Housing Action Long Overdue For People With Disability

Published: Fri 26 Aug 2022 08:17 PM
Next week, the Disability Royal Commission will focus on people with disability who have experienced homelessness, including living in boarding houses and other forms of insecure or inadequate housing. Public hearing 26 will take place in Parramatta, NSW from 29 August to 2 September, 2022.
We welcome this public hearing as an opportunity to hear about the impact of inappropriate housing directly from people with disability, and to discuss the range of steps urgently needed.
Ahead of the hearing, national Disability Representative Organisations People with Disability Australia (PWDA), Disability Advocacy Network Australia (DANA), and Inclusion Australia have released a joint statement outlining concerns and recommendations around housing for people with disability.
We and our members regularly hear from and provide support to people with disability who find themselves in inappropriate housing. Many have also experienced more direct forms of homelessness such as couch surfing and even street sleeping.
For far too many people with disability, the limited choices around housing further encourage exclusion and reinforce group living models where people with disability have reduced choice about who they live with and where they live. The Royal Commission has already heard multiple stories of abuse, violence, neglect, and exploitation in such settings.
Our joint statement highlights some of the significant and wide-ranging consequences for people with disability of not having a safe, secure and appropriate place to live – many of which will be illustrated by the people with disability giving evidence at next week’s hearing.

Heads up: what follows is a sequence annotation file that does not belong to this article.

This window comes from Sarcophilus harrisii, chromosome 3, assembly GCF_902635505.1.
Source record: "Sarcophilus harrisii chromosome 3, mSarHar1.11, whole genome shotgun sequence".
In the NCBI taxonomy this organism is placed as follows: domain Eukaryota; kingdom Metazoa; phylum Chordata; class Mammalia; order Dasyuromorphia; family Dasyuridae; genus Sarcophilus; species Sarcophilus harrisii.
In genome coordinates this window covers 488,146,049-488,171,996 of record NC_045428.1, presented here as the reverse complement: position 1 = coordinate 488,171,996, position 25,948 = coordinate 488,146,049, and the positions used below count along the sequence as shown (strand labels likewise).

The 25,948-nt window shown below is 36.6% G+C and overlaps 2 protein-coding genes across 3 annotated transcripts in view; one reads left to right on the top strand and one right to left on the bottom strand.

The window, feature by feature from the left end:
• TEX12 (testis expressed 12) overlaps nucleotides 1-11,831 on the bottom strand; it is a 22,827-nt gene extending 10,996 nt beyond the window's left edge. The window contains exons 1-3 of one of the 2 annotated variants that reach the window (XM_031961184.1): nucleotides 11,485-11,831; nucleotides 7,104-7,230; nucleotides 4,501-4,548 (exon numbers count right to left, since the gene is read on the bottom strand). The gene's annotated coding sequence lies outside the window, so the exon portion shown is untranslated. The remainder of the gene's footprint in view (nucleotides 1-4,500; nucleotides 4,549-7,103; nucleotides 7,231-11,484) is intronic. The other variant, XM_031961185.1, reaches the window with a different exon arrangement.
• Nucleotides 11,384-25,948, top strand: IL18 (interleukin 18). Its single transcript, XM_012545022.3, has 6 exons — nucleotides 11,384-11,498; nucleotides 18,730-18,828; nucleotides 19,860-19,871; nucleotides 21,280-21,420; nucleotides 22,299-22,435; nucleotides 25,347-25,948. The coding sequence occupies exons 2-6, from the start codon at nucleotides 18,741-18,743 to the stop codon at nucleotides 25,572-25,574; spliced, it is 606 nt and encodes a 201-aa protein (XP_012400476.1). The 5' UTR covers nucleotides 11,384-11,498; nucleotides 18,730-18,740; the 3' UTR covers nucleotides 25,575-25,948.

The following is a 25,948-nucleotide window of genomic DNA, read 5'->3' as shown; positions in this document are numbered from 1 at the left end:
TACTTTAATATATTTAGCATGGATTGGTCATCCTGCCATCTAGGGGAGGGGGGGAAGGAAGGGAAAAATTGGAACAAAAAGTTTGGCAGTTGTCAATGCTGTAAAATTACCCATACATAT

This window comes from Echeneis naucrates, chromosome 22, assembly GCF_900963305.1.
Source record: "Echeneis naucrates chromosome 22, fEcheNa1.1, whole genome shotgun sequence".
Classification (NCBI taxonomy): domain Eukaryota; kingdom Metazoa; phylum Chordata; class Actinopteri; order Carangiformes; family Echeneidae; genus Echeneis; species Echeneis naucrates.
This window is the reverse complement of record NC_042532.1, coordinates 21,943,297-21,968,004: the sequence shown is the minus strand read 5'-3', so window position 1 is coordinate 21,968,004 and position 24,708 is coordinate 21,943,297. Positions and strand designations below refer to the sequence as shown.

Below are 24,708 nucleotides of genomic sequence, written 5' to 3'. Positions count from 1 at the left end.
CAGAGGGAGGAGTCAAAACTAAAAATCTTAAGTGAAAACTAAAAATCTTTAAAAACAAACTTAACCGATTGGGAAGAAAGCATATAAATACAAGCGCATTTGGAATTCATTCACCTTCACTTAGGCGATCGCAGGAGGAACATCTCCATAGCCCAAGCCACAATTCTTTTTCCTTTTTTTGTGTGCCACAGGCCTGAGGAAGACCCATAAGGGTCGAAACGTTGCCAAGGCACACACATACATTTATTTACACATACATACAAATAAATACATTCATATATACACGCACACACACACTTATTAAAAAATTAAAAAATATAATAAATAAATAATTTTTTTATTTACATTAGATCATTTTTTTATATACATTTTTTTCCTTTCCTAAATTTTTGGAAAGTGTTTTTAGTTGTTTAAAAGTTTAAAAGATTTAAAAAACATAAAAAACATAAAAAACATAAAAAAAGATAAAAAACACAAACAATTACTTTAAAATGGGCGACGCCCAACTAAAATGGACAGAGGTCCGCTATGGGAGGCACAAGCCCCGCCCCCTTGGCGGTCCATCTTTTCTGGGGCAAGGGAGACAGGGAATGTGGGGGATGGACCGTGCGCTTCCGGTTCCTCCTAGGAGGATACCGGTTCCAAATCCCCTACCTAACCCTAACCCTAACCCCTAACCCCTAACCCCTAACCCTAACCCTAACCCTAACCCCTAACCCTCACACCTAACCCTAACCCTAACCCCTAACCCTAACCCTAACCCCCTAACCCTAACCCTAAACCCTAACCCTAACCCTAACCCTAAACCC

In considering people’s evidence, we ask the Royal Commission to acknowledge that:Safe and secure housing is critical to exercising our human rights and accessing supports and servicesPeople with disability have a right to choose where, and with whom, we liveStructural barriers to safe, secure and accessible housing must be addressed to create genuine inclusion for people with disability.
Our statement makes practical and achievable recommendations for urgent policy changes. These range from reinforcing the mechanisms of choice and control to increasing access to accessible social housing.
The Disability Royal Commission’s final report is due in September 2023. In issuing this joint statement we call on the Royal Commission to make recommendations that make a meaningful difference for people with disability and break the policy inertia that has allowed these unacceptable conditions to continue for too long.
Ms Samantha Connor, PWDA President:
“People with disability need real choice and control and shouldn’t be expected to live with other people unless they choose to, the same as anyone else. It’s a human right. To make this happen we need to see urgent action to significantly increase accessible and affordable housing. We also need to separate NDIS housing and living supports so people can change service providers without losing their home.”
Mary Mallett, CEO DANA:
“We often hear from advocates about the difficulty of getting disability supports in place for a person without a home,” said DANA CEO Mary Mallett. “A Brisbane advocate told me last year that just about everything he was doing was related to housing because all of the issues that he was trying to help people with were flowing from the fact that they didn't have a place, an appropriate place to live.”
Catherine McAlpine, CEO Inclusion Australia:
“As the national representative body for people with an intellectual disability we are concerned about the slow drift back to institutional housing models. Although many older centres have closed, in some cases they are being replaced with new buildings and apartments on the same sites, with the same staff, still segregated from the community. The DRC must examine the institutionalisation people with intellectual disability are still experiencing across all housing models, especially housing that is provided by organisations with a history of large-scale institutionalised practices.”

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